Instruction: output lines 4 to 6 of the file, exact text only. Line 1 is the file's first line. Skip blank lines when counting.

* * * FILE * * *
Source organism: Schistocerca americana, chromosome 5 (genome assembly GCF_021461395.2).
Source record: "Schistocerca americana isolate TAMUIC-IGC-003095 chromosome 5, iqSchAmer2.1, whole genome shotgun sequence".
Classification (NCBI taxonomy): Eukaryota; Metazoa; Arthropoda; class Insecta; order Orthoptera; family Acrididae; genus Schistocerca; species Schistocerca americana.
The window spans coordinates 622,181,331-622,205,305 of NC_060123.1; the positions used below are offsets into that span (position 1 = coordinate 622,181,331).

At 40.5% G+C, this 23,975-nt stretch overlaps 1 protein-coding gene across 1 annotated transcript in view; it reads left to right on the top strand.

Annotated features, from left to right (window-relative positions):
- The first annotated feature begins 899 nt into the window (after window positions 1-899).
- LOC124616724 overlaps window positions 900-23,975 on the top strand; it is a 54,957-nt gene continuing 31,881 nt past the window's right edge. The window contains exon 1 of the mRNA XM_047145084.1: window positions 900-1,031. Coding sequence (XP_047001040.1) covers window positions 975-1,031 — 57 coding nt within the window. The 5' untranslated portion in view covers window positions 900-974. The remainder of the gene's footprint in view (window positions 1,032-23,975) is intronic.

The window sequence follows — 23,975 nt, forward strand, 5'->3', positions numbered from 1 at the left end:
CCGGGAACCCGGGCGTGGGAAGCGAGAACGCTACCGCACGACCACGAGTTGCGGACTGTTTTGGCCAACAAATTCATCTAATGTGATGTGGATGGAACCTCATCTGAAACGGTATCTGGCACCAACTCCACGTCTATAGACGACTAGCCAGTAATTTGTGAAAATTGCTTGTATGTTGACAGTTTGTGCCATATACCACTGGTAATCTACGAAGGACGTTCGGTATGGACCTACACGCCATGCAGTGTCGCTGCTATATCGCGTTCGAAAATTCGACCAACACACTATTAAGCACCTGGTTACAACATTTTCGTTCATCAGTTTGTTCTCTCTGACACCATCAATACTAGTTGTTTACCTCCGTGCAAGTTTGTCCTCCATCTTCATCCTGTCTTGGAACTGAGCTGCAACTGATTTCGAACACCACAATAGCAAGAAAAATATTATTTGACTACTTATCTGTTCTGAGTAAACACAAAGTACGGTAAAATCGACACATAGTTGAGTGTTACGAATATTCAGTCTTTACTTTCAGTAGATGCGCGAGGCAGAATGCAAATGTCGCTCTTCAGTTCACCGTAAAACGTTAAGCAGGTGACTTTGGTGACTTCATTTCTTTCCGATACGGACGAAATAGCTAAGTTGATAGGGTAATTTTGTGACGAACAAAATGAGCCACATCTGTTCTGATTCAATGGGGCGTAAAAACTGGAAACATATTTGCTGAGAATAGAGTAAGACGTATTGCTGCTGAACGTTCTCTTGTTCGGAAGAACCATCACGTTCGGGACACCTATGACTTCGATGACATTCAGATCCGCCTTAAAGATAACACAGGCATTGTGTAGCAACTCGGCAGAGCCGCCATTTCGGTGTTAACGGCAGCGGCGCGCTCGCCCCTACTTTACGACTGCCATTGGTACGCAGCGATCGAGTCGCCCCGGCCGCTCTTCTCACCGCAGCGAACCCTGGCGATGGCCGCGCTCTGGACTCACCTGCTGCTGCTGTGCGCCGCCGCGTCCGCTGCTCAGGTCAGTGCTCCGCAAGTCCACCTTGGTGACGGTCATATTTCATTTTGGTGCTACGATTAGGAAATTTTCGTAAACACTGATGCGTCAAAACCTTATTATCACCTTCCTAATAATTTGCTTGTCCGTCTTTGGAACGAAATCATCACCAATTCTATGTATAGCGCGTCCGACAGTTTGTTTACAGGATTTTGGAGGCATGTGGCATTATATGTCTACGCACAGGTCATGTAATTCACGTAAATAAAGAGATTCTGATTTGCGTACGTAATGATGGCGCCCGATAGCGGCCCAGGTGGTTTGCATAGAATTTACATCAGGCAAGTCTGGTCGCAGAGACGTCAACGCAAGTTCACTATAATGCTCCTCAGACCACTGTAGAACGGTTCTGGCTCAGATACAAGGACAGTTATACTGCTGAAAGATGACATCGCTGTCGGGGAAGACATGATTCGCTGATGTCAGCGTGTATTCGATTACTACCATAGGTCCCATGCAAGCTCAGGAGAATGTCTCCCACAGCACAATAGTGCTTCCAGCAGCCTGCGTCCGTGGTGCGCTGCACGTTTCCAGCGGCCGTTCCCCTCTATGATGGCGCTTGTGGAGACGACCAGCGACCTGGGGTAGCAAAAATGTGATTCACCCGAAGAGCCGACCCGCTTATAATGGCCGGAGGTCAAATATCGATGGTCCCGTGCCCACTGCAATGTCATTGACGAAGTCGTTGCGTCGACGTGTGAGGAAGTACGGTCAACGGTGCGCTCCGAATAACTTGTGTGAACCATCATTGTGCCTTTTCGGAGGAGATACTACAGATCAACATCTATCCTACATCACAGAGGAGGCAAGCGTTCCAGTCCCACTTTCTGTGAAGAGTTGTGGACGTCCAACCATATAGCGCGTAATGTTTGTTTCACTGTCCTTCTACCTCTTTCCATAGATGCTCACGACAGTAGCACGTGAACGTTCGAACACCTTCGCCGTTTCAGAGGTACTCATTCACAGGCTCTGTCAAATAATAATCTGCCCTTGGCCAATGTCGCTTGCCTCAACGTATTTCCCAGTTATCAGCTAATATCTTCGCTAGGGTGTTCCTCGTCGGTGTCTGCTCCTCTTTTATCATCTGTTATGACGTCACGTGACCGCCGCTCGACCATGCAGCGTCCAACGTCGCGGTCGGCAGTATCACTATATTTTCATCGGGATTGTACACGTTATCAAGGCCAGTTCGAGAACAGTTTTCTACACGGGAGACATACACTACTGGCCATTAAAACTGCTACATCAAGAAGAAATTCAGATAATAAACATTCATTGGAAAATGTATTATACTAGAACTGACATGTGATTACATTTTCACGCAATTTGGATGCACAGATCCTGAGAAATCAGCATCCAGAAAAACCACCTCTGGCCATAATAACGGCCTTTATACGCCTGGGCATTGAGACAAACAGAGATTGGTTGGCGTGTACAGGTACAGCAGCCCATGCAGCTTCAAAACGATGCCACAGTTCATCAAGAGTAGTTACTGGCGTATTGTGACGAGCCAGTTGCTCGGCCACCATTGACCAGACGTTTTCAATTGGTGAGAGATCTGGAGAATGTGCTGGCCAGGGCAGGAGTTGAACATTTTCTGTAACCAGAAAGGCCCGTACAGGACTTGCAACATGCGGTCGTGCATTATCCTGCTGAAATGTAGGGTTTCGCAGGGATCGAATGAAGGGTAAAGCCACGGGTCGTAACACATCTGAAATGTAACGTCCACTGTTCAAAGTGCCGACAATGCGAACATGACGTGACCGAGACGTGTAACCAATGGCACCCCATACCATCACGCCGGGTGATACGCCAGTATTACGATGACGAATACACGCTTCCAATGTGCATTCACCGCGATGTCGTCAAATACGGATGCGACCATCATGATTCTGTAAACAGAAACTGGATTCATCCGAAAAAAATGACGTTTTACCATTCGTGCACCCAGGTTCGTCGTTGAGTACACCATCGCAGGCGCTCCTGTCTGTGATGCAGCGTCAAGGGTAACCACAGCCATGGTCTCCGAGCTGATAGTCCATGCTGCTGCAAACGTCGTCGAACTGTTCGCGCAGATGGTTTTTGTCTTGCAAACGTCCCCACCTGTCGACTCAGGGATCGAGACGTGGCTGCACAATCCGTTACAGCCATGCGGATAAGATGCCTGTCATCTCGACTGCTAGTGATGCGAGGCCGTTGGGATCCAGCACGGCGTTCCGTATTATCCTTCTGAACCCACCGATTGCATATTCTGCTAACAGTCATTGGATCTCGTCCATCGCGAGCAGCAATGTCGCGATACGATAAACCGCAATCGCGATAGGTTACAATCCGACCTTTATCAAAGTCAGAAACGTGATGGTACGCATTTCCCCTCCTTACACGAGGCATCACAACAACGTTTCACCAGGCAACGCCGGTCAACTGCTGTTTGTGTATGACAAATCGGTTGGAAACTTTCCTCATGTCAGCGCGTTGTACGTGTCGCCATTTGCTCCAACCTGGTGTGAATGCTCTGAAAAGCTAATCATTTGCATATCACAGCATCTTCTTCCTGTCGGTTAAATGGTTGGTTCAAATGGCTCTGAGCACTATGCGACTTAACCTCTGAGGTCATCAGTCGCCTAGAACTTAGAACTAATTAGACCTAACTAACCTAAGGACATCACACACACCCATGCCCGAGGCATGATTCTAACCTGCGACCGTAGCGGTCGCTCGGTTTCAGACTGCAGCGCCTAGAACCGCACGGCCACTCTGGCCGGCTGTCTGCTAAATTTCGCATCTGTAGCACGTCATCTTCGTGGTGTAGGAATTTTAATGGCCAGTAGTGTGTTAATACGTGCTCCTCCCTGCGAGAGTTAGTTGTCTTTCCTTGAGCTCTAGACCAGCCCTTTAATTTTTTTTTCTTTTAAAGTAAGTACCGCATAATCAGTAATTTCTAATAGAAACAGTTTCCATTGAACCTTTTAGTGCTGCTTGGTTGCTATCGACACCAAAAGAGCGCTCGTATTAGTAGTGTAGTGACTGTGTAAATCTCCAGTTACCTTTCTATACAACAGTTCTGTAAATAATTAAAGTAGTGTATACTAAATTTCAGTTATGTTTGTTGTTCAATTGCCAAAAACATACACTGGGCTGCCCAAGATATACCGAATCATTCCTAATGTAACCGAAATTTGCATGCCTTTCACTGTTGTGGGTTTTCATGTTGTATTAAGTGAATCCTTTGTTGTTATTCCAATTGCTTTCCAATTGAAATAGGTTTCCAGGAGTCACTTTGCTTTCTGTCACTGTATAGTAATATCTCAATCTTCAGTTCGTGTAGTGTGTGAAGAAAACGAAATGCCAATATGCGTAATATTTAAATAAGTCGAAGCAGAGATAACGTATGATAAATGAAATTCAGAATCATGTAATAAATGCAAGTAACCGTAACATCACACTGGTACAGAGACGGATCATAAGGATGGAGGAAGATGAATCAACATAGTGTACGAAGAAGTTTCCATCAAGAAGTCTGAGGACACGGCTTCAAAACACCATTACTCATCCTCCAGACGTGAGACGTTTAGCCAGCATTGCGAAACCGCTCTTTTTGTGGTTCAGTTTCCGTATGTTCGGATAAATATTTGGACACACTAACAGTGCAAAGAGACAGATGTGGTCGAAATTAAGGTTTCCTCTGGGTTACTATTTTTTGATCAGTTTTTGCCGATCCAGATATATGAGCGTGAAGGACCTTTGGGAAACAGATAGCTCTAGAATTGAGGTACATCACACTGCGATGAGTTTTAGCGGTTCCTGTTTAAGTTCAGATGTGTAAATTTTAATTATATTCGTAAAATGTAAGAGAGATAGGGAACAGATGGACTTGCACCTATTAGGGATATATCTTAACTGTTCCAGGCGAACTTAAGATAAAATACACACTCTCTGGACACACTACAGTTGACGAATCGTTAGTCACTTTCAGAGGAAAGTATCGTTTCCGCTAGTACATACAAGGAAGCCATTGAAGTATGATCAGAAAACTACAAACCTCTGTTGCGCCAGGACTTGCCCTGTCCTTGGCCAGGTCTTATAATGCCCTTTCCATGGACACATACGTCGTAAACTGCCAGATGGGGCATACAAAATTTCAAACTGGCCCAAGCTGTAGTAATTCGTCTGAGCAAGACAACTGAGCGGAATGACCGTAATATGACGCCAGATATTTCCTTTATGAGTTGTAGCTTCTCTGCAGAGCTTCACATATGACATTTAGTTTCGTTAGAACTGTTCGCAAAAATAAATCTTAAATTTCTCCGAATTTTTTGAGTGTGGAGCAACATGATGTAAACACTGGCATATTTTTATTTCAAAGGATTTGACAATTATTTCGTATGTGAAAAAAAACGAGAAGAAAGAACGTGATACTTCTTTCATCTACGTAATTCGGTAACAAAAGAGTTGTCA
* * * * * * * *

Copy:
The window spans coordinates 622,181,331-622,205,305 of NC_060123.1; the positions used below are offsets into that span (position 1 = coordinate 622,181,331).

At 40.5% G+C, this 23,975-nt stretch overlaps 1 protein-coding gene across 1 annotated transcript in view; it reads left to right on the top strand.

Annotated features, from left to right (window-relative positions):